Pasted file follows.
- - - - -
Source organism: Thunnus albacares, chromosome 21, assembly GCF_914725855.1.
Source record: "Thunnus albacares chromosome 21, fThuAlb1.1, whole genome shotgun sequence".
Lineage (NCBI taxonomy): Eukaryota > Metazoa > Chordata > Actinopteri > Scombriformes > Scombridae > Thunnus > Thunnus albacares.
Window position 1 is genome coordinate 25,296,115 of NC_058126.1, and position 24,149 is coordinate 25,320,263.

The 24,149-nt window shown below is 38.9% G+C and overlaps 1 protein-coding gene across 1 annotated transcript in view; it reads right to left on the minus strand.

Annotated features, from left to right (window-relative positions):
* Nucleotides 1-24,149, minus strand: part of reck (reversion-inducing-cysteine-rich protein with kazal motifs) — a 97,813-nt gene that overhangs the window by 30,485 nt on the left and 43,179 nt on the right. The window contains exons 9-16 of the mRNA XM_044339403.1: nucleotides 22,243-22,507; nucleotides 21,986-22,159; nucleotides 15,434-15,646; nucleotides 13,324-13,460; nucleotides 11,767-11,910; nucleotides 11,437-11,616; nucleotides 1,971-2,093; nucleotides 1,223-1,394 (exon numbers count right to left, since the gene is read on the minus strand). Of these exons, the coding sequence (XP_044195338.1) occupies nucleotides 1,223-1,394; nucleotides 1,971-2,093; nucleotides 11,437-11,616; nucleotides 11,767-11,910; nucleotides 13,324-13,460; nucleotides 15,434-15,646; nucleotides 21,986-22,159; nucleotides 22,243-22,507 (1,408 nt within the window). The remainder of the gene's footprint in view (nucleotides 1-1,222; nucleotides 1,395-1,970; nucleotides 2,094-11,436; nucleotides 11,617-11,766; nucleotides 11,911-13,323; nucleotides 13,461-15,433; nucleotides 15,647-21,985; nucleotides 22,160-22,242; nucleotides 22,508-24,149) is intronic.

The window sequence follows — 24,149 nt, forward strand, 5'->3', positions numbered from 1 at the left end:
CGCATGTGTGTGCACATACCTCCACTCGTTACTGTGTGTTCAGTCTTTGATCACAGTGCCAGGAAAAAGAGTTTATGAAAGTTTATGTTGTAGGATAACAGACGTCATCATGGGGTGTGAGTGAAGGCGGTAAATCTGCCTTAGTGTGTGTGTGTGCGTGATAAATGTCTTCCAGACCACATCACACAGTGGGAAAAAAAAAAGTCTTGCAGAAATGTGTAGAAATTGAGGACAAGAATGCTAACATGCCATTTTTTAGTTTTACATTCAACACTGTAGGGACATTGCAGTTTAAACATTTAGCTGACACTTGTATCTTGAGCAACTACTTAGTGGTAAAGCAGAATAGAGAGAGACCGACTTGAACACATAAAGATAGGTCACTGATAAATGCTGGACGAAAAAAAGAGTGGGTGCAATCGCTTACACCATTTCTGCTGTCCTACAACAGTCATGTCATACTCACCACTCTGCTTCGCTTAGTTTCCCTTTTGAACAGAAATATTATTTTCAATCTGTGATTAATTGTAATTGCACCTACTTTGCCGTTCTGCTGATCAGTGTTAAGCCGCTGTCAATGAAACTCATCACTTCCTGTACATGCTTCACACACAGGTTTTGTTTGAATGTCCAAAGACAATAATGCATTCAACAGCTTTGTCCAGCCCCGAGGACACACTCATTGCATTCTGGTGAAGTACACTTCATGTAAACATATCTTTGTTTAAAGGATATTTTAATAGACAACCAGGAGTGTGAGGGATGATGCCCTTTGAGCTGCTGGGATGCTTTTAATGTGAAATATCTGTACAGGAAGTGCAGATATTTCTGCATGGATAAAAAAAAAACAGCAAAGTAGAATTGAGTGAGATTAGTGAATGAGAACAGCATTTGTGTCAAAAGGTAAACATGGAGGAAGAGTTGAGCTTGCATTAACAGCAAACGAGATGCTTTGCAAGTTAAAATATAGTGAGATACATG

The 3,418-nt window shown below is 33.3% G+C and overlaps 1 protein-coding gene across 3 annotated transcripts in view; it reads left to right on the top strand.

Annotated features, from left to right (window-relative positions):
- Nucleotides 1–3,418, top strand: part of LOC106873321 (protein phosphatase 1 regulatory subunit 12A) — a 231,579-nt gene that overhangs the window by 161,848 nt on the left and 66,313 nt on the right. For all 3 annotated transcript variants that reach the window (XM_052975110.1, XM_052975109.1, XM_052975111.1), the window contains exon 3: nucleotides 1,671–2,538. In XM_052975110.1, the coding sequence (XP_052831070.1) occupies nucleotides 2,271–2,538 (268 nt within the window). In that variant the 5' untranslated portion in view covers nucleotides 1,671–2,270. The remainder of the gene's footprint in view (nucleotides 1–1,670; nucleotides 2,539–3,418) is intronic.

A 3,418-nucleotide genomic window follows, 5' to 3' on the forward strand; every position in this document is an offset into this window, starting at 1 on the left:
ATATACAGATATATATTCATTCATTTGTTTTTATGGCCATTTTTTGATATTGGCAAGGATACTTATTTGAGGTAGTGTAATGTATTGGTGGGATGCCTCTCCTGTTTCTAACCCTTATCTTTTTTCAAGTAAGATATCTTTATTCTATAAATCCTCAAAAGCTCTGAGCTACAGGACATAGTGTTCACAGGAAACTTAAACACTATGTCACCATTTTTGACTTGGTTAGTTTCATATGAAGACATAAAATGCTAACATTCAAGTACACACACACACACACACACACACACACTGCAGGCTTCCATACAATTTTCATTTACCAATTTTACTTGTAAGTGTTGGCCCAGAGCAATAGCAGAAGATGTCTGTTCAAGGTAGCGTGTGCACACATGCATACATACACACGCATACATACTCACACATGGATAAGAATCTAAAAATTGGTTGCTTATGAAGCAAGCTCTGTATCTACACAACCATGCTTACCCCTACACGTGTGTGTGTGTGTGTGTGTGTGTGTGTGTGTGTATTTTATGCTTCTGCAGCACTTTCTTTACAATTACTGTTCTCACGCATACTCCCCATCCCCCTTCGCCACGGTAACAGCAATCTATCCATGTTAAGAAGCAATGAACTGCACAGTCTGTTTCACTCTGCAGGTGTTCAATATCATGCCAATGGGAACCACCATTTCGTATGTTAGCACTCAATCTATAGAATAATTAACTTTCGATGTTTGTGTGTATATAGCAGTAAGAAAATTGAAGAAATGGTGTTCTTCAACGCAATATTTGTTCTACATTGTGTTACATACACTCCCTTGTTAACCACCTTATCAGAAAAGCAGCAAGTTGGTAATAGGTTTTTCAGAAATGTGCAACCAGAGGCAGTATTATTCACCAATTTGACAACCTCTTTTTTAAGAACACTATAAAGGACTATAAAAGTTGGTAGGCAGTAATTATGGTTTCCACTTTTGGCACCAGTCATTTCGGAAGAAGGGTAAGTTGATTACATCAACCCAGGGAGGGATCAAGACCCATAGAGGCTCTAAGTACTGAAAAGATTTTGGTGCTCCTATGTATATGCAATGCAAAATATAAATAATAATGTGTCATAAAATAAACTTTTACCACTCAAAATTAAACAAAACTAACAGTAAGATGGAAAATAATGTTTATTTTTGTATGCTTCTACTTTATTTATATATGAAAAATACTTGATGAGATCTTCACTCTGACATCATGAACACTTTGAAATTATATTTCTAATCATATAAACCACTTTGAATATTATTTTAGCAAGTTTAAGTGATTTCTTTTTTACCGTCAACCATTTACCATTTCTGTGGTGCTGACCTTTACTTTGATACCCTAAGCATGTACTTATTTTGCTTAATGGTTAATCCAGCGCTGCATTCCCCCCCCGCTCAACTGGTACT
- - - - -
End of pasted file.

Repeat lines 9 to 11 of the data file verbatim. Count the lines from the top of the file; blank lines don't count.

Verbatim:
CGCATGTGTGTGCACATACCTCCACTCGTTACTGTGTGTTCAGTCTTTGATCACAGTGCCAGGAAAAAGAGTTTATGAAAGTTTATGTTGTAGGATAACAGACGTCATCATGGGGTGTGAGTGAAGGCGGTAAATCTGCCTTAGTGTGTGTGTGTGCGTGATAAATGTCTTCCAGACCACATCACACAGTGGGAAAAAAAAAAGTCTTGCAGAAATGTGTAGAAATTGAGGACAAGAATGCTAACATGCCATTTTTTAGTTTTACATTCAACACTGTAGGGACATTGCAGTTTAAACATTTAGCTGACACTTGTATCTTGAGCAACTACTTAGTGGTAAAGCAGAATAGAGAGAGACCGACTTGAACACATAAAGATAGGTCACTGATAAATGCTGGACGAAAAAAAGAGTGGGTGCAATCGCTTACACCATTTCTGCTGTCCTACAACAGTCATGTCATACTCACCACTCTGCTTCGCTTAGTTTCCCTTTTGAACAGAAATATTATTTTCAATCTGTGATTAATTGTAATTGCACCTACTTTGCCGTTCTGCTGATCAGTGTTAAGCCGCTGTCAATGAAACTCATCACTTCCTGTACATGCTTCACACACAGGTTTTGTTTGAATGTCCAAAGACAATAATGCATTCAACAGCTTTGTCCAGCCCCGAGGACACACTCATTGCATTCTGGTGAAGTACACTTCATGTAAACATATCTTTGTTTAAAGGATATTTTAATAGACAACCAGGAGTGTGAGGGATGATGCCCTTTGAGCTGCTGGGATGCTTTTAATGTGAAATATCTGTACAGGAAGTGCAGATATTTCTGCATGGATAAAAAAAAAACAGCAAAGTAGAATTGAGTGAGATTAGTGAATGAGAACAGCATTTGTGTCAAAAGGTAAACATGGAGGAAGAGTTGAGCTTGCATTAACAGCAAACGAGATGCTTTGCAAGTTAAAATATAGTGAGATACATG

The 3,418-nt window shown below is 33.3% G+C and overlaps 1 protein-coding gene across 3 annotated transcripts in view; it reads left to right on the top strand.

Annotated features, from left to right (window-relative positions):